The purpose of this paper is to examine the role of independent vs interdependent self-construal in non-smokers’ responses to an anti-smoking message that focuses on either personal or relational consequences of smoking.
Two web-based experimental studies were conducted among US college non-smokers. In the first study, participants’ self-construal was measured. Then participants were randomly assigned to view an anti-smoking message emphasizing either relational or personal consequences of smoking. Message evaluation, smoking attitudes, and behavioral intentions were assessed after message exposure. The second study followed the same procedure except that participants’ self-construal was manipulated by randomly assigning participants to an independent or interdependent self-construal priming task prior to message exposure.
Both studies showed a noticeable pattern of interaction between message focus and self-construal: non-smokers with a salient interdependent self-construal responded more favorably to an anti-smoking message emphasizing personal (vs relational) consequences of smoking whereas non-smokers with a salient independent self-construal responded more favorably to an anti-smoking message emphasizing relational (vs personal) consequences of smoking. However, the interaction effect was small in the first study.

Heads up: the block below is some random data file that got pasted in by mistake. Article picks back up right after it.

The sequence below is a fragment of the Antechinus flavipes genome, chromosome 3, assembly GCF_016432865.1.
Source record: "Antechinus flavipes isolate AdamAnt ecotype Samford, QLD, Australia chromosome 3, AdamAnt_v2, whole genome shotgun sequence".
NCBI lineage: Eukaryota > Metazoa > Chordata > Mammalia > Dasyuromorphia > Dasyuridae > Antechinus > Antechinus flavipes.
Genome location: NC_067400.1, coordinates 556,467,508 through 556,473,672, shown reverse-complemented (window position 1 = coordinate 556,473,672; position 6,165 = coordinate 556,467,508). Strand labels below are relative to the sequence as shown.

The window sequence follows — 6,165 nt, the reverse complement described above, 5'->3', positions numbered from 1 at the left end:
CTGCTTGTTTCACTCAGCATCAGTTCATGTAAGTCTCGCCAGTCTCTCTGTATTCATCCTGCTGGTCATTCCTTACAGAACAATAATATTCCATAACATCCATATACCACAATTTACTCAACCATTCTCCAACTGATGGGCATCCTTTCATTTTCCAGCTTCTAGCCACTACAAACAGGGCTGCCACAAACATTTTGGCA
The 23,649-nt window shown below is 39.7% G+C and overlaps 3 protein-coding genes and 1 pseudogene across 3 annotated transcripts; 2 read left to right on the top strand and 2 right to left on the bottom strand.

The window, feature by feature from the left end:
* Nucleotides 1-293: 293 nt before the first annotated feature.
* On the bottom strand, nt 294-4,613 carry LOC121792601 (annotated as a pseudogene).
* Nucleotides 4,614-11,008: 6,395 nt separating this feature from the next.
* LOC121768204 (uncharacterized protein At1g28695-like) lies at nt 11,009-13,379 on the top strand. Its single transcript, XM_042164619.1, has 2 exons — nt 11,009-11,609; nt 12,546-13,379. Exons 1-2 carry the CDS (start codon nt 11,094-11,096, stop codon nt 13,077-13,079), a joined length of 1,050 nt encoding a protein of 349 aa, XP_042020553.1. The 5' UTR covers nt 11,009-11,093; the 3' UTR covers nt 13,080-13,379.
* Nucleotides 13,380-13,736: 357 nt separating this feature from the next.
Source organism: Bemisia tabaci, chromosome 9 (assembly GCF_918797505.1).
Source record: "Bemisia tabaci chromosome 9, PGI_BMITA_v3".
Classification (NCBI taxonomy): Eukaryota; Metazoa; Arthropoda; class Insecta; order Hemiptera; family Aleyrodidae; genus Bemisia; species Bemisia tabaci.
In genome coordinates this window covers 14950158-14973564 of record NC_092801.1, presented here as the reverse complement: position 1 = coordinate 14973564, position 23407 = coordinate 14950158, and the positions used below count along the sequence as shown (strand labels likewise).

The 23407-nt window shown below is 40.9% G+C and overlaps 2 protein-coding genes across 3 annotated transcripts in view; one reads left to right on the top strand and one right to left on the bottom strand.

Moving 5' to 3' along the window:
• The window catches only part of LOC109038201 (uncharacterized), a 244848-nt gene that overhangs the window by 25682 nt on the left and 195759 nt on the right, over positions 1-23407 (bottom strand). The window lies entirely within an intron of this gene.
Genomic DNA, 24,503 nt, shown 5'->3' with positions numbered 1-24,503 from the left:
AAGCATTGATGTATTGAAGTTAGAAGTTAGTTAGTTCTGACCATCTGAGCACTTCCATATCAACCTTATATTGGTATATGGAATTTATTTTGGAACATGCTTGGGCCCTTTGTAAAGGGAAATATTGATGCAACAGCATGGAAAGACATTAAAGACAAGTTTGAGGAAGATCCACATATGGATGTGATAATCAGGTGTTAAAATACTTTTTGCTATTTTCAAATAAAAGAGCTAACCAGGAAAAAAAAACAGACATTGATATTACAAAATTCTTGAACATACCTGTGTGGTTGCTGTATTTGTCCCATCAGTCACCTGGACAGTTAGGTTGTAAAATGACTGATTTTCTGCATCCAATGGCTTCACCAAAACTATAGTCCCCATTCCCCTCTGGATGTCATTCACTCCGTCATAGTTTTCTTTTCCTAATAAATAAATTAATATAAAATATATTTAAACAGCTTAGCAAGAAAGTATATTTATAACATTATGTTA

Findings from this study are original in that they run counter to the general belief that messages matching people’s self-perceptions will be more persuasive. On the other hand, matching health risk messages with people’s dominant self-construal may reduce the messages effectiveness due to defensive processing. As a result, communication practitioners should take a great caution of tailoring threatening smoking prevention messages to target audiences’ self-perceptions.
Yang, B., Nan, X. and Zhao, X. (2017), "Persuasiveness of anti-smoking messages: self-construal and message focus", Health Education, Vol. 117 No. 4, pp. 398-413. https://doi.org/10.1108/HE-12-2016-0064
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